FarmOn! Foundation teaches kids about both irrigation lines and bottom lines
Story by Brian P.J. Cronin
Photograph by Travis W. Keyes Photography
I first met Tessa Edick a year and a half ago, and I don’t think she’s stood still since.
It was a gray day in March, the time of year on a farm in which cabin fever ratchets up to deliriously unstable levels. Seeds are piling up and ready to be planted, tools are organized for the millionth time and everyone is hungrily staring out the windows, waiting for the soil to become warm and workable. But at Empire Farm, located on a plot of land where the Astor family used to run race horses, no one was idly waiting for the weather to tell them when to get to work. Edick’s organization, the FarmOn! Foundation, had just taken over this land, and Edick had no shortage of ideas as to what to do with it.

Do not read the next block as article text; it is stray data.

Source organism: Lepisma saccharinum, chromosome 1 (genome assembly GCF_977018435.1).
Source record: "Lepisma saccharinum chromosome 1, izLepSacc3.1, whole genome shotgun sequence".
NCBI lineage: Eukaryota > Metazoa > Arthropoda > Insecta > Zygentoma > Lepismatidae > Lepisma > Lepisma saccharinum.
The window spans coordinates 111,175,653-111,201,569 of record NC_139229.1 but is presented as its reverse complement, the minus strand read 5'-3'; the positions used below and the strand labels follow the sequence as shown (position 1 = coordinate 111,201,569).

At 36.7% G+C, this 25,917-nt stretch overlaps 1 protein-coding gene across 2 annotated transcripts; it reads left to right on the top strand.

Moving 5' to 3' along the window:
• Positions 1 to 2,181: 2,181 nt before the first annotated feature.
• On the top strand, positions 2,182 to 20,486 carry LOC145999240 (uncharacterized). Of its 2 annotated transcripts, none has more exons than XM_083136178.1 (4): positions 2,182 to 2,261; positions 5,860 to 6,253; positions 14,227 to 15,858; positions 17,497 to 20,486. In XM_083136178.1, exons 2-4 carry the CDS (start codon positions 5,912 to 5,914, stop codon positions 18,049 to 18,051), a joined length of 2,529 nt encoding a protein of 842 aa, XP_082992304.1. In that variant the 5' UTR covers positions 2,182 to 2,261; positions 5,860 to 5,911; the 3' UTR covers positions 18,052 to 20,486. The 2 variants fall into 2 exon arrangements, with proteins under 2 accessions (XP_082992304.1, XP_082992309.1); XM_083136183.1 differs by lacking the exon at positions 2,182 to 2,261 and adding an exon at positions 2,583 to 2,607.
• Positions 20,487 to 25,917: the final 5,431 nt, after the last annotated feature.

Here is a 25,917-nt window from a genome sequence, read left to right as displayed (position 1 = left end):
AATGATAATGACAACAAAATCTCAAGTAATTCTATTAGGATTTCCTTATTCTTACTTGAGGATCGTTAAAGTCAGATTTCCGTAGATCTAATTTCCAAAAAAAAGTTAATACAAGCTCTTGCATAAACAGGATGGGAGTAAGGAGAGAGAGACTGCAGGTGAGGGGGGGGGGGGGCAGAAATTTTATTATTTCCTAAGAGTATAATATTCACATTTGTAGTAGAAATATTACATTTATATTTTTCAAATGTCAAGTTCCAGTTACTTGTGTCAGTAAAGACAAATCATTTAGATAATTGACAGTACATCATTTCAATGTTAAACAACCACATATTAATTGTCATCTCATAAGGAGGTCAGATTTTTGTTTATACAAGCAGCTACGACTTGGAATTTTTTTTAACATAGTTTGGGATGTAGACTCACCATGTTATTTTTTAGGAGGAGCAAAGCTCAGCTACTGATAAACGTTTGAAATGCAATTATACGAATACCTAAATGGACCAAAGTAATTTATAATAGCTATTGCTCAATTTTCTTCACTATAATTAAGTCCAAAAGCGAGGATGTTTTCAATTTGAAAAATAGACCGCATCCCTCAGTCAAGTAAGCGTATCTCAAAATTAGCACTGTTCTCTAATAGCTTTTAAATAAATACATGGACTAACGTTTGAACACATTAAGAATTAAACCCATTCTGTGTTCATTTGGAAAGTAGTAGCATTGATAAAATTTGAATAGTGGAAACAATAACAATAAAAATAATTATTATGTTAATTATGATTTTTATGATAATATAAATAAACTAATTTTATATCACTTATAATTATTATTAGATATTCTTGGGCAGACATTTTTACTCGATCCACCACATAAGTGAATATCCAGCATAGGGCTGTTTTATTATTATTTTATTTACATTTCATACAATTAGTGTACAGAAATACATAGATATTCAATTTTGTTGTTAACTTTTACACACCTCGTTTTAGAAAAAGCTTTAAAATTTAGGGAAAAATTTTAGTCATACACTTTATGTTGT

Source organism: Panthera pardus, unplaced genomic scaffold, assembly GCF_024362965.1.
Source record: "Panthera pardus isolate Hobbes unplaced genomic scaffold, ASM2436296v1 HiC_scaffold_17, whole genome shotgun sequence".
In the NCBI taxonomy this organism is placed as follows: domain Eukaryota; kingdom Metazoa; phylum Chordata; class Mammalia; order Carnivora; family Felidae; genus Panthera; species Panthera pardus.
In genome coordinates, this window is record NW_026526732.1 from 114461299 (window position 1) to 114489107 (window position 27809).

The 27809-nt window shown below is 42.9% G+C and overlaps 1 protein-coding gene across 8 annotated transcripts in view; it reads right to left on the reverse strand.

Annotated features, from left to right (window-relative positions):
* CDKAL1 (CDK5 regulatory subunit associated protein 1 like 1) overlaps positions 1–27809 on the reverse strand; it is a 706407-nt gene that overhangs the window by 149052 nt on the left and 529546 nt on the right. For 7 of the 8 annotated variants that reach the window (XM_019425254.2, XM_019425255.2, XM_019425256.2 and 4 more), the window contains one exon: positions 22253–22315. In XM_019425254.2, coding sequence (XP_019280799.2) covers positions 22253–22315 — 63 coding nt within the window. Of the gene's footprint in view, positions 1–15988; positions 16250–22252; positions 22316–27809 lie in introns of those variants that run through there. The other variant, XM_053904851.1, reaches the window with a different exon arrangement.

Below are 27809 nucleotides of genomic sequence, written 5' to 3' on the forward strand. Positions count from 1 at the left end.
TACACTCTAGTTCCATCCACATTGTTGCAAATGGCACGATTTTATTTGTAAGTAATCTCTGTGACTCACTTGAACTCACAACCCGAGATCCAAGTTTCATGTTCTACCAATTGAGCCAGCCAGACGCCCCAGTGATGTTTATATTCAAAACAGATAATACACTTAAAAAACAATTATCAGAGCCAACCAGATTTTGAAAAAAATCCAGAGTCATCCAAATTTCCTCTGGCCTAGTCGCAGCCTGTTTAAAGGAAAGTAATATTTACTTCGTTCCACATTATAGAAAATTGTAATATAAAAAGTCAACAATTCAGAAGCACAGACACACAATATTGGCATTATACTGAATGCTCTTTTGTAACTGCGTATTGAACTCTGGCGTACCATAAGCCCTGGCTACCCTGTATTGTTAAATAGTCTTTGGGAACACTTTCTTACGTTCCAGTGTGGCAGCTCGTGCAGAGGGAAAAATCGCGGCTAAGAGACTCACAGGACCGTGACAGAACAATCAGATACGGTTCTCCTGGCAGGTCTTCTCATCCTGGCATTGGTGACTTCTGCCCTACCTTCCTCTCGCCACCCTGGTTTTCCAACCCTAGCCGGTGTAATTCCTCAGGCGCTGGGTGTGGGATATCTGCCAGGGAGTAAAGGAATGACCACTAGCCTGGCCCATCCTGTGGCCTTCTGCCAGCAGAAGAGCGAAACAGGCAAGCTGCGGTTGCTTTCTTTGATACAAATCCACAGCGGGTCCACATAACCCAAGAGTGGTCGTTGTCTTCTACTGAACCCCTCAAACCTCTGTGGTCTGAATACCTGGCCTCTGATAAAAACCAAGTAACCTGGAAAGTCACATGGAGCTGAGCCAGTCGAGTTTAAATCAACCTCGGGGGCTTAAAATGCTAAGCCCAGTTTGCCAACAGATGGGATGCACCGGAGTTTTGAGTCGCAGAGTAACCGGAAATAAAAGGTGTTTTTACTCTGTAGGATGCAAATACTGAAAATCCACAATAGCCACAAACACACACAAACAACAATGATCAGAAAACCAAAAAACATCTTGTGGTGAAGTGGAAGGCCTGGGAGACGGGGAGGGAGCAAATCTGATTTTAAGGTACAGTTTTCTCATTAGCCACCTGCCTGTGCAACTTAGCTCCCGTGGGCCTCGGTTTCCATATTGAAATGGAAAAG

As she stood in the drafty center of an old farmhouse that was in the process of being gutted down to the studs, she explained where the victory garden would be, where the test kitchen would be and where the annual summer crop of apprentices would sleep and train and learn how to become farmers in the 21st century. It sounded like the kind of 10-year plan that an ambitious nonprofit might sketch out on a whiteboard in the course of a caffeine-fueled weekend retreat. Edick and her small staff were planning on pulling it all together in a few months.
Flash forward to a brilliant late September afternoon, two seasons later. The victory garden, a phrase that conjures up images of a few hundred square feet behind a rickety fence, was a sprawling 10-acre field. The farmhouse, with a gleaming test kitchen—with fixtures and paints picked out by designers at Ralph Lauren and reclaimed wooden floors—looked like it was waiting for the Barefoot Contessa to swoop in and whip up a batch of cheese straws.